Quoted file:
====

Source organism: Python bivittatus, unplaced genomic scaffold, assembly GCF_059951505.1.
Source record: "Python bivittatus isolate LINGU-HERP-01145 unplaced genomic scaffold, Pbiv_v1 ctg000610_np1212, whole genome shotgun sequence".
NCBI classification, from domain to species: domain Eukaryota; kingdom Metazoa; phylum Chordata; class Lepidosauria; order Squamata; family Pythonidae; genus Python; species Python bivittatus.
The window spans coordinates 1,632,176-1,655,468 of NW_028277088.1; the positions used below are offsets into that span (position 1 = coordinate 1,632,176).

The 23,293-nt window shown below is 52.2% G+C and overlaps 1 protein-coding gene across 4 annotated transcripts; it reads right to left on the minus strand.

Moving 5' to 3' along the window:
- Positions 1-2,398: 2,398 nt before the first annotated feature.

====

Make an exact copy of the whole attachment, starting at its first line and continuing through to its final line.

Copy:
Source organism: Python bivittatus, unplaced genomic scaffold, assembly GCF_059951505.1.
Source record: "Python bivittatus isolate LINGU-HERP-01145 unplaced genomic scaffold, Pbiv_v1 ctg000610_np1212, whole genome shotgun sequence".
NCBI classification, from domain to species: domain Eukaryota; kingdom Metazoa; phylum Chordata; class Lepidosauria; order Squamata; family Pythonidae; genus Python; species Python bivittatus.
The window spans coordinates 1,632,176-1,655,468 of NW_028277088.1; the positions used below are offsets into that span (position 1 = coordinate 1,632,176).

The 23,293-nt window shown below is 52.2% G+C and overlaps 1 protein-coding gene across 4 annotated transcripts; it reads right to left on the minus strand.

Moving 5' to 3' along the window:
- Positions 1-2,398: 2,398 nt before the first annotated feature.